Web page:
On Thursday night, I took my dog Molly, to obedience class. It was rainy and cold, but I didn’t want to miss out. On the way home, I was driving down a country road, singing my heart out to Casey Jones, when a deer ran out in front of me. I didn’t have much time to react, but I slammed on the brakes, reducing my speed from 90km/hr to 50km/hr. That split second reaction allowed the deer to slip past my head lights by what felt like inches.
I made it home safe and sound, but that experience reminded me that when life throws things in your path, whether or not you succeed is often defined by how well, and quickly you can adjust your course.
I’m going to apply those same principles to my budget these next few months. I’m going to have to adjust my budget to account for my wonky cash flow next month. Here’s what I mean:
My Current Budget
My current budget has room for about 57% of my net income to go towards debt. Here’s what my budget looks like today.
You may notice that my budget omits some things. This is because my husband and I split our expenses 50/50. He pays for the rent, internet, and utilities, and I pay for the car, car insurance, and gas. This is why you won’t find things like housing and utilities in this budget – this budget is just how I split up my paycheques each week, not what we spend together.
My Defensive Budget
Unfortunately I’m not going to be able to keep up my debt repayment plans in October. Like the way I swerved to avoid that deer, I’m going to have to do some maneuvering with my budget in October. Due to the payroll schedule at my new job, I’ll be needing some extra cash to cover the adjustment period. Cutting out my extra debt payments should leave me with plenty of cash to cover the difference in the month of October. Here’s what my temporary, October budget is going to look like:
As you can see, I’m not spending nearly as much on debt in October, although I do plan to still make my monthly minimum payment on my car. This budget actually looks a little more like most “normal” budgets. I shouldn’t have to change any of my habits, the only difference is that I won’t be sending an extra couple hundred dollars towards my car every week. Fortunately, I’ll still have health coverage from my old job, so I’ll have dental insurance and prescription medication insurance, which will hopefully keep any health related emergencies at bay.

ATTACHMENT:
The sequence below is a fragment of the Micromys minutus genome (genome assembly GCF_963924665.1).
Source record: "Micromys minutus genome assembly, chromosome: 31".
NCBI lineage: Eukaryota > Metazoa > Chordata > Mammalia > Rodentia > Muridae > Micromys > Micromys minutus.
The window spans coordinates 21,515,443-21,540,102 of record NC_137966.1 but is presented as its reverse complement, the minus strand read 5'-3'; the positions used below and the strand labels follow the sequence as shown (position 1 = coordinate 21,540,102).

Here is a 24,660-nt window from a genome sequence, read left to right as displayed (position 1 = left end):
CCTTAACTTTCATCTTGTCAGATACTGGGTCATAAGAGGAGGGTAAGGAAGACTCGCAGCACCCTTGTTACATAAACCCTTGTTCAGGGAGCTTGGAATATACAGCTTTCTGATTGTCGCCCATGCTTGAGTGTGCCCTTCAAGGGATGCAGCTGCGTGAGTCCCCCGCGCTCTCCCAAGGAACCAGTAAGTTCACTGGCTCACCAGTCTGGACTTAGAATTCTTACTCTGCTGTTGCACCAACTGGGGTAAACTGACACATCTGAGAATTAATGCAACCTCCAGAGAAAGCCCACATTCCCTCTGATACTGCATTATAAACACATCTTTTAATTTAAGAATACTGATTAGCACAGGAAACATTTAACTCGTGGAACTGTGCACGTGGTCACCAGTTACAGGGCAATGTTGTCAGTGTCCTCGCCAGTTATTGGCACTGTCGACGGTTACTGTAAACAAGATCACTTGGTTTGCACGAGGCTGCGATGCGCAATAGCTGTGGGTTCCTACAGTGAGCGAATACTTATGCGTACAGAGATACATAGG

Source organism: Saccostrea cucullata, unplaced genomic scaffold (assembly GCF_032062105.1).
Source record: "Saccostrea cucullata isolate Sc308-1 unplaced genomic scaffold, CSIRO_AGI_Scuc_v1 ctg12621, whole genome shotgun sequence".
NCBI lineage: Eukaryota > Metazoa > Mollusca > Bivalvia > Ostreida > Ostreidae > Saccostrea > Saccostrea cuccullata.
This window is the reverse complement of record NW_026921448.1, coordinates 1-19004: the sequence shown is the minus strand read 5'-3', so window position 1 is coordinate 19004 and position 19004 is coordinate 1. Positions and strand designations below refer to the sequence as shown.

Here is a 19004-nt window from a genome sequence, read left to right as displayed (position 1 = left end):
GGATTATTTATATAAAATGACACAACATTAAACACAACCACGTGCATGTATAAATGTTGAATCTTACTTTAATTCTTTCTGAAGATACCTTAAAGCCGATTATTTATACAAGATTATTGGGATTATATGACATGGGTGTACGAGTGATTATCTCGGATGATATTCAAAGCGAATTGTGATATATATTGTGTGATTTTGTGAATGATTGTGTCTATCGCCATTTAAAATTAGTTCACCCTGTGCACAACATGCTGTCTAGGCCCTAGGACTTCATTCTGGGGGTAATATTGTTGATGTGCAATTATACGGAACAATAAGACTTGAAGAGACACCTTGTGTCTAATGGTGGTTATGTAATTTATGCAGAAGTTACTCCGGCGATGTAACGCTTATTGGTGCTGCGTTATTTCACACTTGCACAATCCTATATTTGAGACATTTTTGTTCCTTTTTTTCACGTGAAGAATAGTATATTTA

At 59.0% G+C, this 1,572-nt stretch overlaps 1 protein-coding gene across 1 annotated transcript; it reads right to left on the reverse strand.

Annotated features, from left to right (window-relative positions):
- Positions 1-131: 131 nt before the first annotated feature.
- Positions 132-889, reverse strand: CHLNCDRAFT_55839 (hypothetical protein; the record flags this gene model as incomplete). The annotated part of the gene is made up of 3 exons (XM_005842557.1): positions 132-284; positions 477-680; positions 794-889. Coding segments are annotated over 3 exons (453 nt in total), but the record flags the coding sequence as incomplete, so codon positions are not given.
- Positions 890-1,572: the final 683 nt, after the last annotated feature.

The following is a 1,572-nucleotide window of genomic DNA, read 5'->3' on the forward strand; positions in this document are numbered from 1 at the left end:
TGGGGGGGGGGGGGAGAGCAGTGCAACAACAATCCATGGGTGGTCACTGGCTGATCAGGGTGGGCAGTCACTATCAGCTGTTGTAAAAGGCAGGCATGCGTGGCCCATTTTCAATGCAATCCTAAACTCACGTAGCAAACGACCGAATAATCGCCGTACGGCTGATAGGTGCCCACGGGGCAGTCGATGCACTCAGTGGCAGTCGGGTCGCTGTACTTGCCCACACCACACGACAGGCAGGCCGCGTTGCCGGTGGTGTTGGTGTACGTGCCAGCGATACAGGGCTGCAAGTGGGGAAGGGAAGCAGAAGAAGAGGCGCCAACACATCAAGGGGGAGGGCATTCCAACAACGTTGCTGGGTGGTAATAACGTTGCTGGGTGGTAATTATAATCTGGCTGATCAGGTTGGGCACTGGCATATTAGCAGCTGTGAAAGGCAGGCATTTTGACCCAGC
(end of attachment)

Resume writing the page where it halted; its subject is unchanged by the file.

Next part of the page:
My Course Corrected Budget
Finally, in November, things will be a little bit more normal, and I’ll be able to make use of my complete cash flow again. My November budget will take care of my remaining car debt, and help me save for Christmas. Here’s what it’ll look like:
Of course, by December, I’ll (hopefully) have my debt paid off and I’ll be able to make my first debt free budget using my new income. I’m really looking forward to that! In the mean time, this is how my budget is going to play out over the next few months.
Budgeting is a hugely important part of how I reached my financial goals. Without it, I’d probably be struggling a lot more than I am right now. Adjusting my budget according to each month’s money demands has been a key component of having success over the past two years of debt repayment, and these next few months are no exception to that rule.
Defensive budgeting, like defensive driving, can be a great way to move smoothly past obstacles that might otherwise derail financial plans. When problems come up, don’t just slog through and hope for the best – react!
When was the last time you had to do some defensive budgeting? I want to know!